Regular running slows the effects of aging, according to a new study from Stanford University that monitored 500 older runners for more than 20 years. The researchers said that elderly runners had fewer disabilities, a longer span of active life and were half as likely as aging non-runners to die early deaths.
When study leader James Fries began the research in 1984, the prevailing wisdom was that vigorous exercise would do older folks more harm than good. There were fears that the long-term effect of the then-new jogging craze would be floods of orthopedic injuries, with older runners permanently hobbled by their exercise habit.
The study tracked 538 runners over the age of 50, comparing them to a similar group of non-runners. The subjects, now in their 70s and 80s, have answered yearly questionnaires about their ability to perform everyday activities such as walking, dressing and grooming, getting out of a chair and gripping objects. The researchers found that 19 years into the study, 34 percent of the non-runners had died, compared to only 15 percent of the runners.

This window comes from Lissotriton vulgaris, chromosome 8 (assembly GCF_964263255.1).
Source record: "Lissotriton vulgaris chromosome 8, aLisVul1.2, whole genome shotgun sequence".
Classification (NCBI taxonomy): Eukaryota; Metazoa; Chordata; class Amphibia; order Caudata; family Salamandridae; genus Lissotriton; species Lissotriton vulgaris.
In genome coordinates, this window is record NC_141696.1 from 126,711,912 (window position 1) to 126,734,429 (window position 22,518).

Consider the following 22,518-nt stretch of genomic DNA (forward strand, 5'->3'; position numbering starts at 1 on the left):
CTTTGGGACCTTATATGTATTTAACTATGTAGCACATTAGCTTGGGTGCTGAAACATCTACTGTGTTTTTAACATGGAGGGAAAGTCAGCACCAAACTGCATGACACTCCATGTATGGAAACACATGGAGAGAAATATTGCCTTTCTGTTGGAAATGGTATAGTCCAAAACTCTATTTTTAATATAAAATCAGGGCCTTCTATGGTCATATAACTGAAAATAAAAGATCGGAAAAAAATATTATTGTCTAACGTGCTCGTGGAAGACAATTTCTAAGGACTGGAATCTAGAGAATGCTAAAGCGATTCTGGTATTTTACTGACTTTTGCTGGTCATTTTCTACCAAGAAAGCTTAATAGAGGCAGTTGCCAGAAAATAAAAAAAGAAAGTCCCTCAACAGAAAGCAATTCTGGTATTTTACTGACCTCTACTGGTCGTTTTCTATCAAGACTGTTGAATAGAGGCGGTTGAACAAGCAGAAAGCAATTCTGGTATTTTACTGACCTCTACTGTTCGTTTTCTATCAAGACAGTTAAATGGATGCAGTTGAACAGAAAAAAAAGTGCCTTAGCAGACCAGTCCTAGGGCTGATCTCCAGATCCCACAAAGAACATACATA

"We did not expect this," Fries said, noting that the increasing gap between the groups has been apparent for several years now. "The health benefits of exercise are greater than we thought."
Fries was also surprised that the gap between runners and non-runners continues to widen even as his subjects entered their ninth decade of life. He speculated that the effect was probably due to runners' greater lean body mass and healthier habits in general.
While the effect of running on delaying death has been more dramatic than the scientists expected, it was found to also be associated with fewer early deaths from cancer, neurological disease, infections and other causes.
And the dire injury predictions other scientists made for runners have fallen completely flat. "Running straight ahead without pain is not harmful," he said, adding that running seems safer for the joints than high-impact sports such as football, or unnatural motions like standing en pointe in ballet. "The study has a very pro-exercise message," he concluded. "If you had to pick one thing to make people healthier as they age, it would be aerobic exercise."
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Source: Stanford University Medical Center